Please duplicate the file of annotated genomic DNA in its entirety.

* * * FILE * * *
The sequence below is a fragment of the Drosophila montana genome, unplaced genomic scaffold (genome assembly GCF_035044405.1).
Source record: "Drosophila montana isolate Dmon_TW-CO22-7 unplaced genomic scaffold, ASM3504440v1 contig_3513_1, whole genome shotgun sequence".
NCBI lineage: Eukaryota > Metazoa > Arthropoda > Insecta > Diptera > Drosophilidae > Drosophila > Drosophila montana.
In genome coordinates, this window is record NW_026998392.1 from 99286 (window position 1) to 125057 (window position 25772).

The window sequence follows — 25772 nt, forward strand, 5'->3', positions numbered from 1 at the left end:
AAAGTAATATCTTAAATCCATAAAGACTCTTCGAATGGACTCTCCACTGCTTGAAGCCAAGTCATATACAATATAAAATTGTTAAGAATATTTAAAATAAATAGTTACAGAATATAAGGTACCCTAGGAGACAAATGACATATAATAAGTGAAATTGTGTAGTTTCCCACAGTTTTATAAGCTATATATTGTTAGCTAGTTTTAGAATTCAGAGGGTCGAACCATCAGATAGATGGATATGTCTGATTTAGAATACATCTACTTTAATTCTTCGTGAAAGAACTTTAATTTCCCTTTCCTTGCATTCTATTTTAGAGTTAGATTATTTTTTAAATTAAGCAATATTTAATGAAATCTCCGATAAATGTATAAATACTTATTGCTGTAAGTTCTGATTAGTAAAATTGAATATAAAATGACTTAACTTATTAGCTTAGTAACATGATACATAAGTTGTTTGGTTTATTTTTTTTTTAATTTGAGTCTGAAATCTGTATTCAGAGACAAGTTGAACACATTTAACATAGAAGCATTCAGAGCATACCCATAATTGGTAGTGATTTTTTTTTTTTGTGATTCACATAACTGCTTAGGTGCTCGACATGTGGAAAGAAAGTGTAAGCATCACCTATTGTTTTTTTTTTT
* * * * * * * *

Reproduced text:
The sequence below is a fragment of the Drosophila montana genome, unplaced genomic scaffold (genome assembly GCF_035044405.1).
Source record: "Drosophila montana isolate Dmon_TW-CO22-7 unplaced genomic scaffold, ASM3504440v1 contig_3513_1, whole genome shotgun sequence".
NCBI lineage: Eukaryota > Metazoa > Arthropoda > Insecta > Diptera > Drosophilidae > Drosophila > Drosophila montana.
In genome coordinates, this window is record NW_026998392.1 from 99286 (window position 1) to 125057 (window position 25772).

The window sequence follows — 25772 nt, forward strand, 5'->3', positions numbered from 1 at the left end:
AAAGTAATATCTTAAATCCATAAAGACTCTTCGAATGGACTCTCCACTGCTTGAAGCCAAGTCATATACAATATAAAATTGTTAAGAATATTTAAAATAAATAGTTACAGAATATAAGGTACCCTAGGAGACAAATGACATATAATAAGTGAAATTGTGTAGTTTCCCACAGTTTTATAAGCTATATATTGTTAGCTAGTTTTAGAATTCAGAGGGTCGAACCATCAGATAGATGGATATGTCTGATTTAGAATACATCTACTTTAATTCTTCGTGAAAGAACTTTAATTTCCCTTTCCTTGCATTCTATTTTAGAGTTAGATTATTTTTTAAATTAAGCAATATTTAATGAAATCTCCGATAAATGTATAAATACTTATTGCTGTAAGTTCTGATTAGTAAAATTGAATATAAAATGACTTAACTTATTAGCTTAGTAACATGATACATAAGTTGTTTGGTTTATTTTTTTTTTAATTTGAGTCTGAAATCTGTATTCAGAGACAAGTTGAACACATTTAACATAGAAGCATTCAGAGCATACCCATAATTGGTAGTGATTTTTTTTTTTTGTGATTCACATAACTGCTTAGGTGCTCGACATGTGGAAAGAAAGTGTAAGCATCACCTATTGTTTTTTTTTTT